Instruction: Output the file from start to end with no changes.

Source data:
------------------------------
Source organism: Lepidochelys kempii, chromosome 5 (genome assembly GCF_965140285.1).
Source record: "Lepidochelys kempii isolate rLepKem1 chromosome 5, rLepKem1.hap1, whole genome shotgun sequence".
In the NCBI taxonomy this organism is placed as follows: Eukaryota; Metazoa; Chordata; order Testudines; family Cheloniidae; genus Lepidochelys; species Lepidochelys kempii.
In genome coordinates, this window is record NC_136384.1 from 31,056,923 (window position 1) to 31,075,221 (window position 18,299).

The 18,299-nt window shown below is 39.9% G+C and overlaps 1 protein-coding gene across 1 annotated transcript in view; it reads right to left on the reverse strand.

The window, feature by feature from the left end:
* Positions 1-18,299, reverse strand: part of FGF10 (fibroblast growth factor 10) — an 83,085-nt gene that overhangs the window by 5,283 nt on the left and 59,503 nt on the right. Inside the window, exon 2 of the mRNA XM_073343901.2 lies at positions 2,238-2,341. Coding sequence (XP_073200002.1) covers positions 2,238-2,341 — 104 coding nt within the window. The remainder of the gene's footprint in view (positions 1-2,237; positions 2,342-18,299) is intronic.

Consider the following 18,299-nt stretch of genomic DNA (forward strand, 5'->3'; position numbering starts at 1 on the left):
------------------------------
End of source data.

Source organism: Lepidochelys kempii, chromosome 5 (genome assembly GCF_965140285.1).
Source record: "Lepidochelys kempii isolate rLepKem1 chromosome 5, rLepKem1.hap1, whole genome shotgun sequence".
In the NCBI taxonomy this organism is placed as follows: Eukaryota; Metazoa; Chordata; order Testudines; family Cheloniidae; genus Lepidochelys; species Lepidochelys kempii.
In genome coordinates, this window is record NC_136384.1 from 31,056,923 (window position 1) to 31,075,221 (window position 18,299).

The 18,299-nt window shown below is 39.9% G+C and overlaps 1 protein-coding gene across 1 annotated transcript in view; it reads right to left on the reverse strand.

The window, feature by feature from the left end:
* Positions 1-18,299, reverse strand: part of FGF10 (fibroblast growth factor 10) — an 83,085-nt gene that overhangs the window by 5,283 nt on the left and 59,503 nt on the right. Inside the window, exon 2 of the mRNA XM_073343901.2 lies at positions 2,238-2,341. Coding sequence (XP_073200002.1) covers positions 2,238-2,341 — 104 coding nt within the window. The remainder of the gene's footprint in view (positions 1-2,237; positions 2,342-18,299) is intronic.

Consider the following 18,299-nt stretch of genomic DNA (forward strand, 5'->3'; position numbering starts at 1 on the left):